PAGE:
The man apparently behind the film – entitled "Innocence of Muslims" on its 14-minute YouTube trailer – is a US-based Egyptian Copt and fraudster who may have violated his parole, US officials said Friday.
The film was directed by 65-year-old Alan Roberts, a veteran whose prior oeuvre was dominated by schlock soft porn and hammy actions, with titles like "Young Lady Chatterley II" and "Karate Cop," according to website Gawker.
Gawker interviewed members of the cast of "Innocence of Muslims," who say they were duped into appearing in what they thought was a fictional epic, only to discover their lines had been dubbed over with anti-Muslim propaganda.
Roberts's casting call lists the leading roles as George, Condalisa and Hillary, but in the finished version, the script was doctored to make them represent the Prophet Mohammed and figures from the Koran.
The film was promoted by a network of right-wing Coptic and Evangelical Christians with a radical anti-Muslim agenda, like Egyptian American provocateur Morris Sadek and Terry Jones, a Florida pastor notorious for publicly burning a Koran.
And, acting as "consultant," was Steve Klein, a Vietnam veteran and founder of Courageous Christians United who is notorious for protests outside mosques and Mormon temples and who told Agence France-Presse (AFP) he helped the moviemakers.
The film itself does not appear to have broken any US laws, but Nakoula Bassily Nakoula, the 55-year-old Egyptian Copt believed to have written the film, may have breached the rules governing his conditional release from prison.
"The matter is under review," said a spokesperson for the Administrative Office of the US Courts.
Early Saturday, Nakoula was taken for questioning to a police station, local television reported.
From petty crime to mass protests
The local NBC News affiliate said Nakoula was escorted by sheriff's deputies from his Cerritos, California, home shortly after midnight for an interview by federal probation officers.
A 2009 indictment from a US District Court in California shows that Nakoula was charged with defrauding US banks by opening false accounts and passing bad cheques.
He has since been released on probation, and the document says he agreed to testify against the alleged ringleader in the cheque scam, but if Nakoula is now found to have broken the terms of his parole, he could go back to jail.
As part of his release terms, he was forbidden from using computers or the Internet for five years and fined $790 000.
This week saw Nakoula move from anonymous petty criminal to become a central figure in an international incident that has triggered mass protests in Muslim-majority countries in North Africa, the Middle East, Asia and Africa, and seen several US diplomatic missions attacked.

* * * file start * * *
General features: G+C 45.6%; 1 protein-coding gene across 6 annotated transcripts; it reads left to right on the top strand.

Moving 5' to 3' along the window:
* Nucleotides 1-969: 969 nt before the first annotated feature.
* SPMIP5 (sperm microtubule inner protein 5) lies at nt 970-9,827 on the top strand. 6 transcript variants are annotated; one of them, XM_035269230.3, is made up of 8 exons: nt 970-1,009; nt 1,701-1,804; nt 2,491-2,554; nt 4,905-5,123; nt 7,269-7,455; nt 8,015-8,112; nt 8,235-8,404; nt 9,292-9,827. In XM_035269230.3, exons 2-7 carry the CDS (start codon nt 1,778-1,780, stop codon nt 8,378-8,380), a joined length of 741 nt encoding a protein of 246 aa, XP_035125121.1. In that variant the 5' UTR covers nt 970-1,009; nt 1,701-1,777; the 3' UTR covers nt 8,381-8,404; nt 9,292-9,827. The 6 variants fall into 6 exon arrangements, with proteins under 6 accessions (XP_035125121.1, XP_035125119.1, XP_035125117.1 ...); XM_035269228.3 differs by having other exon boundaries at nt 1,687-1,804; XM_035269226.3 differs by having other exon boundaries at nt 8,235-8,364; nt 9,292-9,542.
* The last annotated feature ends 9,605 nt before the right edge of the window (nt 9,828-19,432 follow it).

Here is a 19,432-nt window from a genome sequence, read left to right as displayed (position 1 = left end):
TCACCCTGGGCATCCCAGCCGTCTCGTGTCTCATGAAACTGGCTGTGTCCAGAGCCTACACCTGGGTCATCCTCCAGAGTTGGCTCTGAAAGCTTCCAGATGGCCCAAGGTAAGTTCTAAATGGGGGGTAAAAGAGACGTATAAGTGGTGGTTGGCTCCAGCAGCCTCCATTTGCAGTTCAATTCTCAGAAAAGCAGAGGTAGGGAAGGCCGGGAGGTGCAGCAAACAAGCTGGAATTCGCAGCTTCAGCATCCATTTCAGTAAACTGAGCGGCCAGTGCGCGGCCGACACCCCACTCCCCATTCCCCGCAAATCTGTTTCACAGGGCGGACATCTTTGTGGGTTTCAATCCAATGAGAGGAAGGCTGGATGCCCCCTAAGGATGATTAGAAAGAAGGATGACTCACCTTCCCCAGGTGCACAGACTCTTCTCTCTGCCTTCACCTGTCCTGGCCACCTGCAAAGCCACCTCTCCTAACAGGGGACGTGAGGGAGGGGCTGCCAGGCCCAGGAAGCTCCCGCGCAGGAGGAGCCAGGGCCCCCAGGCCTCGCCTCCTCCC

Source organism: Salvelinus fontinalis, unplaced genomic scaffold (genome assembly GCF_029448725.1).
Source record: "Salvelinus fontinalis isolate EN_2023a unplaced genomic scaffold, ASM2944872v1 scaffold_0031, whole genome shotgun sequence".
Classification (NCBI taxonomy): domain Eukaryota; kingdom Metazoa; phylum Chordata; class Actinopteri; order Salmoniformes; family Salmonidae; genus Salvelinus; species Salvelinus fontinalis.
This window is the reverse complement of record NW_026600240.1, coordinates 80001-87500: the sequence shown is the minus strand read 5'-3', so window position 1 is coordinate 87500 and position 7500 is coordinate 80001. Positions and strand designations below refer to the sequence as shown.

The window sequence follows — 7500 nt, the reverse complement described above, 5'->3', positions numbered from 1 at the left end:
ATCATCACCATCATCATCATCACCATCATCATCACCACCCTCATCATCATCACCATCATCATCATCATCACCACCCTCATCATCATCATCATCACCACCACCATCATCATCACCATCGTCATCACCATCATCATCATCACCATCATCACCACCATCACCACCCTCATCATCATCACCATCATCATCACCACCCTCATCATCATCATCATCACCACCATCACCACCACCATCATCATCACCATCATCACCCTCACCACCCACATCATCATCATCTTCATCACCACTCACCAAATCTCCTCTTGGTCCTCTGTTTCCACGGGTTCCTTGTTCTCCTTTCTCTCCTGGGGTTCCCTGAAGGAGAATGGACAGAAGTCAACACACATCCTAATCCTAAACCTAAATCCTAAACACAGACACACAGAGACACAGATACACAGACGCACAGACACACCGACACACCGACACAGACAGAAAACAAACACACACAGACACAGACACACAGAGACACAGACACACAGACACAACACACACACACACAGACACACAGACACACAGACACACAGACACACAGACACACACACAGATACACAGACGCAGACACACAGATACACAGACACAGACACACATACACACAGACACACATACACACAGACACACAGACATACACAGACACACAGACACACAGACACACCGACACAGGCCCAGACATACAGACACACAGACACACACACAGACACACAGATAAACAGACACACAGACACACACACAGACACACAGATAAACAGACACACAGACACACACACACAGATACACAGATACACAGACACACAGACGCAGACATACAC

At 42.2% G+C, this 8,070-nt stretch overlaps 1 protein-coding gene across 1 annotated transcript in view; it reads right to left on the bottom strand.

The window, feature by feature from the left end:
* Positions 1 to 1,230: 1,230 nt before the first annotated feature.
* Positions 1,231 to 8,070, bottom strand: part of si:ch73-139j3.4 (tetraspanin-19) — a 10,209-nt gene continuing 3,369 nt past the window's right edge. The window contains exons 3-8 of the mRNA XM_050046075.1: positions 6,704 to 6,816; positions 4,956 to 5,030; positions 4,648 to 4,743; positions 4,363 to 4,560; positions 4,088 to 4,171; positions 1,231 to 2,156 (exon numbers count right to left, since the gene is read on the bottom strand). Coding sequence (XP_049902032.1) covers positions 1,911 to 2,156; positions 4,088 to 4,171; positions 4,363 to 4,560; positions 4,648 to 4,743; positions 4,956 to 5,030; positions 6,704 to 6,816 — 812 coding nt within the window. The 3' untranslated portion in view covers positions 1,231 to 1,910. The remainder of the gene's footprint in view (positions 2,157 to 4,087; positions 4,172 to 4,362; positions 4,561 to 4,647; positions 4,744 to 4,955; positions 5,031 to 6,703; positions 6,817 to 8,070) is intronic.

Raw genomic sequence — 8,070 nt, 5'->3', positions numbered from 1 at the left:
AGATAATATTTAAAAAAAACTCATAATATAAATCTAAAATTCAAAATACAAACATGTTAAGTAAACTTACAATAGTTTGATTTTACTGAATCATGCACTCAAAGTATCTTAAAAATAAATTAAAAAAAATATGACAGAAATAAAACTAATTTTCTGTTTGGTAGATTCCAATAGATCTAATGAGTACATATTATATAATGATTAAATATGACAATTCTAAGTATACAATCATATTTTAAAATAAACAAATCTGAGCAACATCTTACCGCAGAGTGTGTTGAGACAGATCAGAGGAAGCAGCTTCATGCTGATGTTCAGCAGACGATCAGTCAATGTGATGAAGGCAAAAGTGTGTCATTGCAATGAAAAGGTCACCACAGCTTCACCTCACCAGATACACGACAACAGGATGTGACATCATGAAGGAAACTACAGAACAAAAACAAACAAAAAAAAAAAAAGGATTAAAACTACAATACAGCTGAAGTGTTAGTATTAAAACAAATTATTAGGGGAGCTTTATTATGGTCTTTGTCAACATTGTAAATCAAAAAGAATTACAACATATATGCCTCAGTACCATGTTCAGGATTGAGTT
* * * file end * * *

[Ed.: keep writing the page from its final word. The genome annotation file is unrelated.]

Reporters and police are camped outside Nakoula's house in Cerrito outside Los Angeles, but he has not been seen, although he did give an interview to Radio Sawa, a US-government station that broadcasts in Arabic.
"I am the one who leaked the 14-minutes and put it on the Internet and I am thinking about releasing the full film. Nobody manipulated my film," he said. The clip on YouTube was picked up by Egyptian television.
The film has amateurish production values, with actors in laughable false beards appearing to hover weightlessly in front of stock desert footage.
Who is 'Sam Bacile'?
But its depiction of the Prophet Mohammed as a thuggish deviant offended many Muslims, and sparked a wave of anti-American protests that have cost several lives and seen mobs burn US missions, schools and businesses.
According to Paul Audley, president of Film LA, which issues filming permits in Los Angeles, a group called Media for Christ was issued a one-day shooting license in August 2011 for a film with the working title "Desert Warriors."
"I do know personally for having looked at it, before it was withdrawn, that the producer's name on it is Sam Bossil," he said in an interview. Bossil is believed to be one of the pseudonyms used by Nakoula, who uploaded the clip as "Sam Bacile."
A man identifying himself as Sam Bacile gave interviews to US media this week in which he claimed to be an Israeli-American Jew who made the film to help Israel, but a consultant on the movie has since debunked this claim.
Media for Christ's websites and Facebook page were taken down without explanation Friday, but the group is reportedly a right-wing conservative operation founded by Joseph Nasralla Abdelmasih, an Egyptian Copt.
"Media For Christ is a place to discover the word of God and the Gospel preached by many different ministries and ministers in the Lord," the brief introduction to the otherwise defunct website reads.
The group is based just outside Los Angeles in the city of Duarte, where city manager Karen Herrera confirmed it holds an active business permit. – Sapa-AFP.